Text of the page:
Chief support on the ‘Celtic Clash 6’ bill at Good Counsel GAA Club in Drimnagh, Joyce was given the star treatment with an extended entrance – lights off in the hall and lights on on his death mask.
It wasn’t all for show either, with the Lucan welterweight taking on a genuinely tough fight against Bulgarian Angel Emilov who has tested and shocked prospects in the past.
And test Joyce he did, with Emilov pushing the Irish Army corporal to whole way, eventually being edged out by a point (58-57).
The Tony Davitt managed and trained puncher was a worthy winner in what could be described as the perfect learning fight.
“I get a lot from it, confidence and learning,” he told Irish-Boxing.com in the dressing room afterwards.
“It was a big step up, he’s been in with a lot of decent guys. I think the only person that’s stopped him has been Sam Maxwell.”
“He was very tough, my hardest fight, definitely, by far. He was coming to beat me and there was no stopping him – he was trading, hard.”
An exhausting fight, Joyce noted how “he was a lot bigger than me as well. I think he fights at light middle and I’m closer to light welter. I make the weight for welter handy.”
“I was as strong as him but – normally when I’m fighting lads at my weight I can push them around more – it was harder with him, it was harder to push him back.”
“I learnt that I’ve a great core too! It’s funny, I’m the one that’s known for throwing bodyshots but I took a lot of bodyshots there.”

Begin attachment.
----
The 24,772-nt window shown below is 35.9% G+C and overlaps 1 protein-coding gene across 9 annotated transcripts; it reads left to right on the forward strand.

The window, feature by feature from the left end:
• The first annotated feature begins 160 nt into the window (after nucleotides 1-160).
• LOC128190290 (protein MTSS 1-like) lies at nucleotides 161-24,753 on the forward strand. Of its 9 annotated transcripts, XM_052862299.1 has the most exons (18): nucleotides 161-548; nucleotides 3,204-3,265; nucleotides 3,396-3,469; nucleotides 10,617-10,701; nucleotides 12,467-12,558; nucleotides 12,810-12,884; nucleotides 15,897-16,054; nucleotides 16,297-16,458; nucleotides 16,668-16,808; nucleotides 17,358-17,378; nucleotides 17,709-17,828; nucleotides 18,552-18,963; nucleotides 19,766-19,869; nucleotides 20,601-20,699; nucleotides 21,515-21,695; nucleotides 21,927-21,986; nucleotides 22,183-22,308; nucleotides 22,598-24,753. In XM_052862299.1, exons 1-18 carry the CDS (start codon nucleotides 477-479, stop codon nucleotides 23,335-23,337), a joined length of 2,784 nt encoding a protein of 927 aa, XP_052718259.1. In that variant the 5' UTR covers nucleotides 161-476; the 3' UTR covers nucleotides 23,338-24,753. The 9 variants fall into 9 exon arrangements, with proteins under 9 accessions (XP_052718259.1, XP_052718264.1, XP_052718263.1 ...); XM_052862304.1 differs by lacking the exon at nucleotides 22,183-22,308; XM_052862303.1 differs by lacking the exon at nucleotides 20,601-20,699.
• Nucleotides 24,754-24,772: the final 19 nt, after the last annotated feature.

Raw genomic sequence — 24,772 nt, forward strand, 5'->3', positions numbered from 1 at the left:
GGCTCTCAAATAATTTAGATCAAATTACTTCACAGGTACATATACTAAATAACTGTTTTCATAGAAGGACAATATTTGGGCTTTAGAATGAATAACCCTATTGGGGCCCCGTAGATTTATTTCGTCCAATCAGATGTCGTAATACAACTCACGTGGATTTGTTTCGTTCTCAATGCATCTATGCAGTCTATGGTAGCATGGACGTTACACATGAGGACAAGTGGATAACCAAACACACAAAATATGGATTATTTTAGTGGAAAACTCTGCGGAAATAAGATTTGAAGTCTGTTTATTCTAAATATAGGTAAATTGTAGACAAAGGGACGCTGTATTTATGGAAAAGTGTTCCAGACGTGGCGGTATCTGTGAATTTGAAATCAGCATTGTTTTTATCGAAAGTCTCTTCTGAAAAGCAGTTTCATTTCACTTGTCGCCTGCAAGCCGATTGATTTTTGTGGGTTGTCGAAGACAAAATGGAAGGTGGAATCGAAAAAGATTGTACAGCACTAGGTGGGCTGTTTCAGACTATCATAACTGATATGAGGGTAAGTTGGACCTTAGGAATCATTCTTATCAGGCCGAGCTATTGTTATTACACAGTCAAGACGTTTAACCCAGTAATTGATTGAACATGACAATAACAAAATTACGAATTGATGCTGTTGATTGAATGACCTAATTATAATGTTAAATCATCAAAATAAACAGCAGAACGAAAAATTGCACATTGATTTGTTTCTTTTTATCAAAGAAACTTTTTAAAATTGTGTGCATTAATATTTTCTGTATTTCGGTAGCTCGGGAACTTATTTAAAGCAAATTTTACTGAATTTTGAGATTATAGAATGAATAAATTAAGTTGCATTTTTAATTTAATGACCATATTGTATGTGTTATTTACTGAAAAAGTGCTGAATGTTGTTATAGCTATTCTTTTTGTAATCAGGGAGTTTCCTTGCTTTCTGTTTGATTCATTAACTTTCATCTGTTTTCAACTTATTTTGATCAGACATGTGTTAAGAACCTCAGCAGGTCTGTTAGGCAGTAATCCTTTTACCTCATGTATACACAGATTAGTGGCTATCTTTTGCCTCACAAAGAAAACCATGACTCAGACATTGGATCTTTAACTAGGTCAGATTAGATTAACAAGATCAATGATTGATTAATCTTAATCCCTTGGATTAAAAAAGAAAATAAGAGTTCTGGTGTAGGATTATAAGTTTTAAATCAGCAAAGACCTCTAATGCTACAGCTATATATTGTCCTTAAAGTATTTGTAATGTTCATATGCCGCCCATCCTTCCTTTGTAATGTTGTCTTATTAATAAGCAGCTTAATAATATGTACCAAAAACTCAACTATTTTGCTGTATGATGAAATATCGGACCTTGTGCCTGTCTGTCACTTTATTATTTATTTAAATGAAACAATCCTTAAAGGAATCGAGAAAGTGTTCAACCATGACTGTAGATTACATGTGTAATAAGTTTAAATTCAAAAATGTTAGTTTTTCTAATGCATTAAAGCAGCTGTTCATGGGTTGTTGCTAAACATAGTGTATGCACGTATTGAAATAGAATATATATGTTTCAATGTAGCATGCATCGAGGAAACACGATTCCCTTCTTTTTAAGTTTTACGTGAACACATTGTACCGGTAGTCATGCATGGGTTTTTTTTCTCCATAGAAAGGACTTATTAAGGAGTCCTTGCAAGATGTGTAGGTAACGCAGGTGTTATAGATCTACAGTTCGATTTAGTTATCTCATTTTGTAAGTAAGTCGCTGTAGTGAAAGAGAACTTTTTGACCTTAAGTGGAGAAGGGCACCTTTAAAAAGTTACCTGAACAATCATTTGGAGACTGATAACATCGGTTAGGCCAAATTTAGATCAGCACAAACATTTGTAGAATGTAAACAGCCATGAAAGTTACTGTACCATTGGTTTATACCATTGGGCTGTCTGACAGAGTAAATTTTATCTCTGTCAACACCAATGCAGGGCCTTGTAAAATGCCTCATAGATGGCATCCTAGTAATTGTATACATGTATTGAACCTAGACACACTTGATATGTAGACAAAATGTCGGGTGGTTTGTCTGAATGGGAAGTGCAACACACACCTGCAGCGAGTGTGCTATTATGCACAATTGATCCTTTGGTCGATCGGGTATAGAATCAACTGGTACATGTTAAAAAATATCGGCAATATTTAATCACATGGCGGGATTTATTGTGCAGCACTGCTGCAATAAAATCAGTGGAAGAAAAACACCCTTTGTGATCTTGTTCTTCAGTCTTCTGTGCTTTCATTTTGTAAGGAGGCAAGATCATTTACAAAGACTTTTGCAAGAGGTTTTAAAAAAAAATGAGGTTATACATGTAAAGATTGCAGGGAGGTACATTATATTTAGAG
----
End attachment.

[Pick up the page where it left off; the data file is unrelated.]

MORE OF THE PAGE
In the firing line, Joyce showed aspects of his game that hadn’t been seen before.
While it was a toe-to-toe slugfest for much of the contest, the 31-year-old was able to go on the back foot at times, taking a breather and scoring well from range.
“It’s something that I’ve been trying to work on,” he explained.
“Me and Tony had a plan going out there – to keep changing the gears in the fight, fight outside, fight inside, I wanted to show everything, that I can fight while still throwing loads of jabs, that I can come in and come out.”
“I wanted to show that I’m not just a go-forward fighter.”
After such a gruelling fight, will it be an easier one next, perhaps?
“I doubt it,” laughs Joyce. “With Tony? Are you joking me!?”
“Every fight he’s trying to move me up. You always hear about lads protecting their 0s, I’m not, I’m developing as a pro.”
“I’ll take a big fight when a big fight needs to be taking – not when people are calling other people out or talking shite on Facebook or whatever. I don’t get into that, that’s not the sort of person I am.
“I do what Tony tells me to do and I work on what we work on.”
“If you look at all the best fighters in the world, look at who they fight, they take it slowly by slowly, and then they take the ‘big’ fight. That’s the way I’m doing it and it’s working out.”
Photo Credit: Ricardo Guglielminotti – The Fighting Irish (@ThefIrish)